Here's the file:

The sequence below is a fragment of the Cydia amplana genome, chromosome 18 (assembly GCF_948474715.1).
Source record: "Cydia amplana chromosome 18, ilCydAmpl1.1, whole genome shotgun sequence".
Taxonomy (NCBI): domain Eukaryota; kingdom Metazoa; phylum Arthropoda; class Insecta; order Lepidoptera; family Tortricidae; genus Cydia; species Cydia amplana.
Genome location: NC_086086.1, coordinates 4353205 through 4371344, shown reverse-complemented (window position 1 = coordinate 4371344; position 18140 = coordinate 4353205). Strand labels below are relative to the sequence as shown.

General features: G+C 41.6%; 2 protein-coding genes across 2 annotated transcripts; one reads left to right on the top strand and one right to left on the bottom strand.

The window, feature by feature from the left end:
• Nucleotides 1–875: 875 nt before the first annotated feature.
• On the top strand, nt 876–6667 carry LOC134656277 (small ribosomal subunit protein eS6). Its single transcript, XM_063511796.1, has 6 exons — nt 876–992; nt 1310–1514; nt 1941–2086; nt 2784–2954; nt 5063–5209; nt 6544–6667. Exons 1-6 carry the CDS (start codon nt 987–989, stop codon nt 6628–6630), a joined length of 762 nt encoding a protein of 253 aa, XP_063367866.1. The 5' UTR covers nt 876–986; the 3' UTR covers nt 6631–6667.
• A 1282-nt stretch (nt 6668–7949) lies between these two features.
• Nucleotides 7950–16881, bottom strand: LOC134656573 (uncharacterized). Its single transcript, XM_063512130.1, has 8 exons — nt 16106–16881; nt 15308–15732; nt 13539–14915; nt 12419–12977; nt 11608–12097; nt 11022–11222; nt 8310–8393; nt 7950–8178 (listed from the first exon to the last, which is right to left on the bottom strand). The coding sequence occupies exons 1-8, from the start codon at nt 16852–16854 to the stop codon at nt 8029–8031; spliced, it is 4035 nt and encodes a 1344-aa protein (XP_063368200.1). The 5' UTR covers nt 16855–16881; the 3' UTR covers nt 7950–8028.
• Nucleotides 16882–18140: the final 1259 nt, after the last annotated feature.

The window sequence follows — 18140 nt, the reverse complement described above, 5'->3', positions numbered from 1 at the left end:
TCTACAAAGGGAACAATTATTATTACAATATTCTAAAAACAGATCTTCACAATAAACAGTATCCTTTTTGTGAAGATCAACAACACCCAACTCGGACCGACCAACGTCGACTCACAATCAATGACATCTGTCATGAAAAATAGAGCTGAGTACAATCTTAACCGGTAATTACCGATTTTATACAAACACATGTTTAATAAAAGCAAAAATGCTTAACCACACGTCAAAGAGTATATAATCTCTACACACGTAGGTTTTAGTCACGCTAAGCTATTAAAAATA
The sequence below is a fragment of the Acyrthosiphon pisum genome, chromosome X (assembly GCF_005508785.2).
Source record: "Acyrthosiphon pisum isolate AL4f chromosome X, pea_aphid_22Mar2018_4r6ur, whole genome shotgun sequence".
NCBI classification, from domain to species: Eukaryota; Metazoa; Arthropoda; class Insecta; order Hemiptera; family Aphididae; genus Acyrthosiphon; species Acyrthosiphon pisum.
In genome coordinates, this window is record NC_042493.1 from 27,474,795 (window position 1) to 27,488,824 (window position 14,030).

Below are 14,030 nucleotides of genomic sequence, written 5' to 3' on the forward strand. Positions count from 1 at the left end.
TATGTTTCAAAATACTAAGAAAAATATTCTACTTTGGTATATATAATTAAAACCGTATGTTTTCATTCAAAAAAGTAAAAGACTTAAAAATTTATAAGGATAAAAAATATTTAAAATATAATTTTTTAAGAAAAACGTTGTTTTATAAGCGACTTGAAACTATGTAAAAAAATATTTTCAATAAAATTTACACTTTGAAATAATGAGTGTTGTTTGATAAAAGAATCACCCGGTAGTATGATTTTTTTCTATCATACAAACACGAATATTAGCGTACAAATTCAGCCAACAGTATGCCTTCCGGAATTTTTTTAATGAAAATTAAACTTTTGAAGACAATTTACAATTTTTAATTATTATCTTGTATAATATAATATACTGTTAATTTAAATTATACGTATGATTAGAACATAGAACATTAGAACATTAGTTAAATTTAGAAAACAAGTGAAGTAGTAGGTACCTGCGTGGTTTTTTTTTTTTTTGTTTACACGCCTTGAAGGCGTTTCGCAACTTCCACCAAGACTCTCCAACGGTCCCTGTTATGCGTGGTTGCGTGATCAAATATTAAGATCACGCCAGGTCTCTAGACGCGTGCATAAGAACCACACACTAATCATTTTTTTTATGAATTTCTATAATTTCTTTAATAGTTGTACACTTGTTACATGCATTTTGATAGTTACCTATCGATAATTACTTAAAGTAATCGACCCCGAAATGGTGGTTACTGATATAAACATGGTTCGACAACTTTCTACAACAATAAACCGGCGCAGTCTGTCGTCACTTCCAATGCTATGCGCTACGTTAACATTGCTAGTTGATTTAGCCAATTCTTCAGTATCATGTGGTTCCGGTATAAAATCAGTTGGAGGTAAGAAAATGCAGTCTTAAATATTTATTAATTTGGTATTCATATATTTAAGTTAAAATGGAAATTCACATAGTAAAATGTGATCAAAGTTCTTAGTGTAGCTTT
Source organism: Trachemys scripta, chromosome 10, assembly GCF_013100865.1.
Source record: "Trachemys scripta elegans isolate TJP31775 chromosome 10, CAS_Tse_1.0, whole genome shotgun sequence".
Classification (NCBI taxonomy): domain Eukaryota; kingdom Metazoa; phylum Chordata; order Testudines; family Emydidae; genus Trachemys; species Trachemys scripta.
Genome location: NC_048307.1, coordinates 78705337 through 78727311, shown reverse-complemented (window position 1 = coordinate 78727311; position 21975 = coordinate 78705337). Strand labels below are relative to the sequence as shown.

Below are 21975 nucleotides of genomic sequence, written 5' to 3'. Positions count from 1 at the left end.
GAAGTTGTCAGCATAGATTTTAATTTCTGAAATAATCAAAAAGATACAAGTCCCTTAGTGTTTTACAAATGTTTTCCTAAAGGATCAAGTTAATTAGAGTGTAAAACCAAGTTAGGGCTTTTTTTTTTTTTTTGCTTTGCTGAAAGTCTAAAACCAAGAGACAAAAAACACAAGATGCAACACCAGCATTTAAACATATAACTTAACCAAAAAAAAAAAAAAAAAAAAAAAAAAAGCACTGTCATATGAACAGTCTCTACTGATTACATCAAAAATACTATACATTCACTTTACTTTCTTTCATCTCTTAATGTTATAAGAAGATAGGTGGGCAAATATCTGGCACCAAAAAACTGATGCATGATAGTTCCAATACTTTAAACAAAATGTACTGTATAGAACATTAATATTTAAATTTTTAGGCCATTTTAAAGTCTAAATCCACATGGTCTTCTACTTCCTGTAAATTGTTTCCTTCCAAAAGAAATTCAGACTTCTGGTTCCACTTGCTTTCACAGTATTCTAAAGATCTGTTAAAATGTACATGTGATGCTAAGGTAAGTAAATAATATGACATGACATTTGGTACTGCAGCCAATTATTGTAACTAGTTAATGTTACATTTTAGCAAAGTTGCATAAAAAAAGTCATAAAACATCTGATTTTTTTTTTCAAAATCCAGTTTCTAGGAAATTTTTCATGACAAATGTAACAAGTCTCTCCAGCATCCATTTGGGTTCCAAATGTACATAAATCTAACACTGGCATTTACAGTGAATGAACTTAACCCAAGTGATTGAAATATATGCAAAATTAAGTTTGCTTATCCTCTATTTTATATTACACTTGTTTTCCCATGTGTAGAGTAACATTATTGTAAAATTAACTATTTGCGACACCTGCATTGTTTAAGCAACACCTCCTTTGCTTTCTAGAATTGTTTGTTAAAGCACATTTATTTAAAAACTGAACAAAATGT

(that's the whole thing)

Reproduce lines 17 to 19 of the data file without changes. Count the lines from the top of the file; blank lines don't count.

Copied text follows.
In genome coordinates, this window is record NC_042493.1 from 27,474,795 (window position 1) to 27,488,824 (window position 14,030).

Below are 14,030 nucleotides of genomic sequence, written 5' to 3' on the forward strand. Positions count from 1 at the left end.
TATGTTTCAAAATACTAAGAAAAATATTCTACTTTGGTATATATAATTAAAACCGTATGTTTTCATTCAAAAAAGTAAAAGACTTAAAAATTTATAAGGATAAAAAATATTTAAAATATAATTTTTTAAGAAAAACGTTGTTTTATAAGCGACTTGAAACTATGTAAAAAAATATTTTCAATAAAATTTACACTTTGAAATAATGAGTGTTGTTTGATAAAAGAATCACCCGGTAGTATGATTTTTTTCTATCATACAAACACGAATATTAGCGTACAAATTCAGCCAACAGTATGCCTTCCGGAATTTTTTTAATGAAAATTAAACTTTTGAAGACAATTTACAATTTTTAATTATTATCTTGTATAATATAATATACTGTTAATTTAAATTATACGTATGATTAGAACATAGAACATTAGAACATTAGTTAAATTTAGAAAACAAGTGAAGTAGTAGGTACCTGCGTGGTTTTTTTTTTTTTTGTTTACACGCCTTGAAGGCGTTTCGCAACTTCCACCAAGACTCTCCAACGGTCCCTGTTATGCGTGGTTGCGTGATCAAATATTAAGATCACGCCAGGTCTCTAGACGCGTGCATAAGAACCACACACTAATCATTTTTTTTATGAATTTCTATAATTTCTTTAATAGTTGTACACTTGTTACATGCATTTTGATAGTTACCTATCGATAATTACTTAAAGTAATCGACCCCGAAATGGTGGTTACTGATATAAACATGGTTCGACAACTTTCTACAACAATAAACCGGCGCAGTCTGTCGTCACTTCCAATGCTATGCGCTACGTTAACATTGCTAGTTGATTTAGCCAATTCTTCAGTATCATGTGGTTCCGGTATAAAATCAGTTGGAGGTAAGAAAATGCAGTCTTAAATATTTATTAATTTGGTATTCATATATTTAAGTTAAAATGGAAATTCACATAGTAAAATGTGATCAAAGTTCTTAGTGTAGCTTT